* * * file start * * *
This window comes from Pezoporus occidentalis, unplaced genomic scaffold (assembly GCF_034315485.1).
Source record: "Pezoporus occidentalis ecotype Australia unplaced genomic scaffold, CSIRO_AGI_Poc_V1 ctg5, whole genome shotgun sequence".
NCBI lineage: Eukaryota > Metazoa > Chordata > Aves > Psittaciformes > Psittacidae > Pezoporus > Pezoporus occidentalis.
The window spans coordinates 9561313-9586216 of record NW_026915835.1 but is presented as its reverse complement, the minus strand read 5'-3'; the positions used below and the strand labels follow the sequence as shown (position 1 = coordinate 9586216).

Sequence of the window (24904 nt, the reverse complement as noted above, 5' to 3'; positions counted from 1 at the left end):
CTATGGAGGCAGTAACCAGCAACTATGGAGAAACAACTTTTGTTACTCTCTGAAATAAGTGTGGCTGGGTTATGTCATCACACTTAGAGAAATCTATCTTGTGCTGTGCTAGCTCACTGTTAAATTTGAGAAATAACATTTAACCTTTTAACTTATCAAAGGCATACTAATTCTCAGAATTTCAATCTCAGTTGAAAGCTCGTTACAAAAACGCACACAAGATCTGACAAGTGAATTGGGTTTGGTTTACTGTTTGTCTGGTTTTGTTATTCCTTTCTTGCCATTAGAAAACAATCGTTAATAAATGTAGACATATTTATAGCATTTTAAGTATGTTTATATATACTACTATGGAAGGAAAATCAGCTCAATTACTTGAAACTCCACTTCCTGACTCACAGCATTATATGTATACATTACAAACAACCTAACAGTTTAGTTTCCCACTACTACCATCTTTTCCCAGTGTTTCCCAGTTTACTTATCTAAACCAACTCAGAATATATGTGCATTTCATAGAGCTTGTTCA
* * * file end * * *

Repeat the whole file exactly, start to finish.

This window comes from Pezoporus occidentalis, unplaced genomic scaffold (assembly GCF_034315485.1).
Source record: "Pezoporus occidentalis ecotype Australia unplaced genomic scaffold, CSIRO_AGI_Poc_V1 ctg5, whole genome shotgun sequence".
NCBI lineage: Eukaryota > Metazoa > Chordata > Aves > Psittaciformes > Psittacidae > Pezoporus > Pezoporus occidentalis.
The window spans coordinates 9561313-9586216 of record NW_026915835.1 but is presented as its reverse complement, the minus strand read 5'-3'; the positions used below and the strand labels follow the sequence as shown (position 1 = coordinate 9586216).

Sequence of the window (24904 nt, the reverse complement as noted above, 5' to 3'; positions counted from 1 at the left end):
CTATGGAGGCAGTAACCAGCAACTATGGAGAAACAACTTTTGTTACTCTCTGAAATAAGTGTGGCTGGGTTATGTCATCACACTTAGAGAAATCTATCTTGTGCTGTGCTAGCTCACTGTTAAATTTGAGAAATAACATTTAACCTTTTAACTTATCAAAGGCATACTAATTCTCAGAATTTCAATCTCAGTTGAAAGCTCGTTACAAAAACGCACACAAGATCTGACAAGTGAATTGGGTTTGGTTTACTGTTTGTCTGGTTTTGTTATTCCTTTCTTGCCATTAGAAAACAATCGTTAATAAATGTAGACATATTTATAGCATTTTAAGTATGTTTATATATACTACTATGGAAGGAAAATCAGCTCAATTACTTGAAACTCCACTTCCTGACTCACAGCATTATATGTATACATTACAAACAACCTAACAGTTTAGTTTCCCACTACTACCATCTTTTCCCAGTGTTTCCCAGTTTACTTATCTAAACCAACTCAGAATATATGTGCATTTCATAGAGCTTGTTCA